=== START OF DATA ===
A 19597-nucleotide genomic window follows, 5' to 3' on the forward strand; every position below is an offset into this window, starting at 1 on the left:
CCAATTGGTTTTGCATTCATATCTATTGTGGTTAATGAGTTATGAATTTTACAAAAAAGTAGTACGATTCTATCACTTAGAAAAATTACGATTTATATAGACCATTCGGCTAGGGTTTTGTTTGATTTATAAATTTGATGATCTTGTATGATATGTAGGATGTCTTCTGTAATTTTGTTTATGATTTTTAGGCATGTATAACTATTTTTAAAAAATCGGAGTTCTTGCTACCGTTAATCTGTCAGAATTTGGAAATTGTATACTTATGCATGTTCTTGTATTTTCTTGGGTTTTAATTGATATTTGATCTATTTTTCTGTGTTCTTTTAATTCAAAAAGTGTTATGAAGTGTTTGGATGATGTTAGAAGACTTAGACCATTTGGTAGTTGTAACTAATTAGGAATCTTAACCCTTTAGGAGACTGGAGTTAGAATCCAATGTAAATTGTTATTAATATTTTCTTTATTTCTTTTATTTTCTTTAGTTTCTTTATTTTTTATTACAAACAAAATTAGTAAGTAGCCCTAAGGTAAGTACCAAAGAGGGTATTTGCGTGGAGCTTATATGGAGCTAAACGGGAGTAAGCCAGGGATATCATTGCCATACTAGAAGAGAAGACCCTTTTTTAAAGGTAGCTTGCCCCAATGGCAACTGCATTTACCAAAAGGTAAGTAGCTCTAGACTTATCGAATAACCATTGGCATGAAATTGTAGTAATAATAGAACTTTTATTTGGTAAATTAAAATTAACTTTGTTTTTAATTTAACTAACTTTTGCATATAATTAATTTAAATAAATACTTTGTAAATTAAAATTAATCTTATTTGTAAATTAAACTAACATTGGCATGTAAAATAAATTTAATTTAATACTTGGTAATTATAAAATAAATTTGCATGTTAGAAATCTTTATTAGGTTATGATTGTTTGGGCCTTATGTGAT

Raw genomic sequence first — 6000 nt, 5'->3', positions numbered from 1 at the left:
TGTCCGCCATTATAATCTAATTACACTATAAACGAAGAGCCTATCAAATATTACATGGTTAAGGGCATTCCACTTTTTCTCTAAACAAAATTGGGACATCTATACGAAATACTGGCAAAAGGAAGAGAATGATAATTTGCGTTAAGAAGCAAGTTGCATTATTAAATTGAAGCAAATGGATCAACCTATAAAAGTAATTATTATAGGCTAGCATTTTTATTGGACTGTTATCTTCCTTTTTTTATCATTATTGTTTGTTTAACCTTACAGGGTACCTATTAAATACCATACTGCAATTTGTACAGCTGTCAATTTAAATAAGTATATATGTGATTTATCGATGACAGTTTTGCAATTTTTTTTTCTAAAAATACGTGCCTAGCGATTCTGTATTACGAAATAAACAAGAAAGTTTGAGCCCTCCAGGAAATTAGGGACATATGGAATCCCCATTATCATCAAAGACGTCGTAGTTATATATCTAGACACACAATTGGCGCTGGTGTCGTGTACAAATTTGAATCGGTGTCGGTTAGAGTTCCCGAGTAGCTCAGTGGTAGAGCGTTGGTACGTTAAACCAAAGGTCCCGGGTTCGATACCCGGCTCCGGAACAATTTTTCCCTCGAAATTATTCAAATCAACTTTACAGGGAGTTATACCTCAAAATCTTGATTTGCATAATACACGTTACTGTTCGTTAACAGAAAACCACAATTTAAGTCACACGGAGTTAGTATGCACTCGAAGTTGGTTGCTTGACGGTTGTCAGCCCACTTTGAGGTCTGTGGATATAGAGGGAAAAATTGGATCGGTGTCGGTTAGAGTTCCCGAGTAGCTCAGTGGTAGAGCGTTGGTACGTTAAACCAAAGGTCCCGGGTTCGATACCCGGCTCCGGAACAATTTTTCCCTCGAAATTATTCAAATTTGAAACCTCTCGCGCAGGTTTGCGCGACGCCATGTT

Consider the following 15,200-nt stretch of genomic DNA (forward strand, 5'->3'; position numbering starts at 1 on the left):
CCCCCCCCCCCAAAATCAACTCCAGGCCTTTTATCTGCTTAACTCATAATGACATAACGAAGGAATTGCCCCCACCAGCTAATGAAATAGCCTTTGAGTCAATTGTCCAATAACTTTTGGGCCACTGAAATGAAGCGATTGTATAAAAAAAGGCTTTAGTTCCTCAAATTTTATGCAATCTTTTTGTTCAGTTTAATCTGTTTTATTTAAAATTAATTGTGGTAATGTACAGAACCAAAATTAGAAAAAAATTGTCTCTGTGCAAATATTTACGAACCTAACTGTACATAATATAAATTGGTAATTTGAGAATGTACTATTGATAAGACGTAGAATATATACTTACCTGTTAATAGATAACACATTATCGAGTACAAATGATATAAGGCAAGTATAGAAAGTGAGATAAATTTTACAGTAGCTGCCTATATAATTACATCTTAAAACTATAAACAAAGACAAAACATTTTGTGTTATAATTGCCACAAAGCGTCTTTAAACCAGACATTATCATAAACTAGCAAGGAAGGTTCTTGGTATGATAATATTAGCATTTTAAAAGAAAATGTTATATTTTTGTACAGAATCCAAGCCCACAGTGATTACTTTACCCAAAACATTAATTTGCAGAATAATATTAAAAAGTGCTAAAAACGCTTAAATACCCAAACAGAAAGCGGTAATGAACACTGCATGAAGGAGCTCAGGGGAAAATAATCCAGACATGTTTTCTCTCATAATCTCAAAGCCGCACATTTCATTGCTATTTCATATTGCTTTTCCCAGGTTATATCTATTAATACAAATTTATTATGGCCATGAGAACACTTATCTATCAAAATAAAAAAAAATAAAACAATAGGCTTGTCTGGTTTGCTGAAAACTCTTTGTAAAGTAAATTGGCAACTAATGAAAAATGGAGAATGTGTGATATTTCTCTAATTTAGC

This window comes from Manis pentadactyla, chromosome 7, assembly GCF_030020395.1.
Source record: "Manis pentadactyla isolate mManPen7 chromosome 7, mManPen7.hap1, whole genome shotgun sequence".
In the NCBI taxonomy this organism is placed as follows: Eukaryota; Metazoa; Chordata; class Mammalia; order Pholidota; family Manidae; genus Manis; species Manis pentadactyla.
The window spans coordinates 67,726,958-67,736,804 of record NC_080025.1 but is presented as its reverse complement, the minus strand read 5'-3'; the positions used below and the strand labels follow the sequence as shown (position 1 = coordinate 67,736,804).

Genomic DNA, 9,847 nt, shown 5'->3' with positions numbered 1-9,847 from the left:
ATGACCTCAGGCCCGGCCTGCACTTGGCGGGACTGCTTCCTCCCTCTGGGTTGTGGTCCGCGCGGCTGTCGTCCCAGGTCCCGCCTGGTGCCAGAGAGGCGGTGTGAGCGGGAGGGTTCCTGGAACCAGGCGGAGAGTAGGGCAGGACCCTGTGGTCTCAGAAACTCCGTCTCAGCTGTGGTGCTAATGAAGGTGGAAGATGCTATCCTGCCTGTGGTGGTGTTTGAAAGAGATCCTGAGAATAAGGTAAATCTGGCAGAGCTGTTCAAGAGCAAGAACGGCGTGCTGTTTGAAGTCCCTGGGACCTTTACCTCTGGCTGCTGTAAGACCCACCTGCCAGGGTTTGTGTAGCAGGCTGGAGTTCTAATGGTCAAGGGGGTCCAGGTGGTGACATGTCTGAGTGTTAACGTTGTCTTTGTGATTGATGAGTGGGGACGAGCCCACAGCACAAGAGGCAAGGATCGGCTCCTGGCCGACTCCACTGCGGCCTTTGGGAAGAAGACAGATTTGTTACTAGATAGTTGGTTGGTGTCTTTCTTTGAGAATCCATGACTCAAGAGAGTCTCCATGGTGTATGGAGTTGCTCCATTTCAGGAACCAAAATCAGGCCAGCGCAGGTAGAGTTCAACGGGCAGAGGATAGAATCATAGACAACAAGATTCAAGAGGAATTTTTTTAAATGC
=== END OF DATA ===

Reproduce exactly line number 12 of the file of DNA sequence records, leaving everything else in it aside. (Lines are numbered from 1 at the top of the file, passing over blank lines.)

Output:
ATGACCTCAGGCCCGGCCTGCACTTGGCGGGACTGCTTCCTCCCTCTGGGTTGTGGTCCGCGCGGCTGTCGTCCCAGGTCCCGCCTGGTGCCAGAGAGGCGGTGTGAGCGGGAGGGTTCCTGGAACCAGGCGGAGAGTAGGGCAGGACCCTGTGGTCTCAGAAACTCCGTCTCAGCTGTGGTGCTAATGAAGGTGGAAGATGCTATCCTGCCTGTGGTGGTGTTTGAAAGAGATCCTGAGAATAAGGTAAATCTGGCAGAGCTGTTCAAGAGCAAGAACGGCGTGCTGTTTGAAGTCCCTGGGACCTTTACCTCTGGCTGCTGTAAGACCCACCTGCCAGGGTTTGTGTAGCAGGCTGGAGTTCTAATGGTCAAGGGGGTCCAGGTGGTGACATGTCTGAGTGTTAACGTTGTCTTTGTGATTGATGAGTGGGGACGAGCCCACAGCACAAGAGGCAAGGATCGGCTCCTGGCCGACTCCACTGCGGCCTTTGGGAAGAAGACAGATTTGTTACTAGATAGTTGGTTGGTGTCTTTCTTTGAGAATCCATGACTCAAGAGAGTCTCCATGGTGTATGGAGTTGCTCCATTTCAGGAACCAAAATCAGGCCAGCGCAGGTAGAGTTCAACGGGCAGAGGATAGAATCATAGACAACAAGATTCAAGAGGAATTTTTTTAAATGC